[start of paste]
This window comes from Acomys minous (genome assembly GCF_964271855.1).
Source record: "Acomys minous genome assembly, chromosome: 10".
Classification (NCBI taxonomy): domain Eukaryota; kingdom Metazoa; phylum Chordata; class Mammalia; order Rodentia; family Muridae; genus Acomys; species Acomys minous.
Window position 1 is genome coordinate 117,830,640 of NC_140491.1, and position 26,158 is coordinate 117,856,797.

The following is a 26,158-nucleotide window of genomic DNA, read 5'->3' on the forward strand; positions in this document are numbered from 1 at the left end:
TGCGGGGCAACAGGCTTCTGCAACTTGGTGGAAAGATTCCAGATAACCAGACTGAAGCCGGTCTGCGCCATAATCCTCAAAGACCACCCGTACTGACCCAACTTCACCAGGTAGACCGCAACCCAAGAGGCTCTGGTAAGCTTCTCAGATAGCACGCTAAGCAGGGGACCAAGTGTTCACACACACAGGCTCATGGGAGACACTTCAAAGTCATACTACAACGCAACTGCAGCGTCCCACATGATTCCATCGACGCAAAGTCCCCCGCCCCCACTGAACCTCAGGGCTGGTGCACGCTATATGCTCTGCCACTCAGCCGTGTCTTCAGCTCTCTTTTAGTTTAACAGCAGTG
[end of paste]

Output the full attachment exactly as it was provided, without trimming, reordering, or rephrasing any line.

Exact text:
This window comes from Acomys minous (genome assembly GCF_964271855.1).
Source record: "Acomys minous genome assembly, chromosome: 10".
Classification (NCBI taxonomy): domain Eukaryota; kingdom Metazoa; phylum Chordata; class Mammalia; order Rodentia; family Muridae; genus Acomys; species Acomys minous.
Window position 1 is genome coordinate 117,830,640 of NC_140491.1, and position 26,158 is coordinate 117,856,797.

The following is a 26,158-nucleotide window of genomic DNA, read 5'->3' on the forward strand; positions in this document are numbered from 1 at the left end:
TGCGGGGCAACAGGCTTCTGCAACTTGGTGGAAAGATTCCAGATAACCAGACTGAAGCCGGTCTGCGCCATAATCCTCAAAGACCACCCGTACTGACCCAACTTCACCAGGTAGACCGCAACCCAAGAGGCTCTGGTAAGCTTCTCAGATAGCACGCTAAGCAGGGGACCAAGTGTTCACACACACAGGCTCATGGGAGACACTTCAAAGTCATACTACAACGCAACTGCAGCGTCCCACATGATTCCATCGACGCAAAGTCCCCCGCCCCCACTGAACCTCAGGGCTGGTGCACGCTATATGCTCTGCCACTCAGCCGTGTCTTCAGCTCTCTTTTAGTTTAACAGCAGTG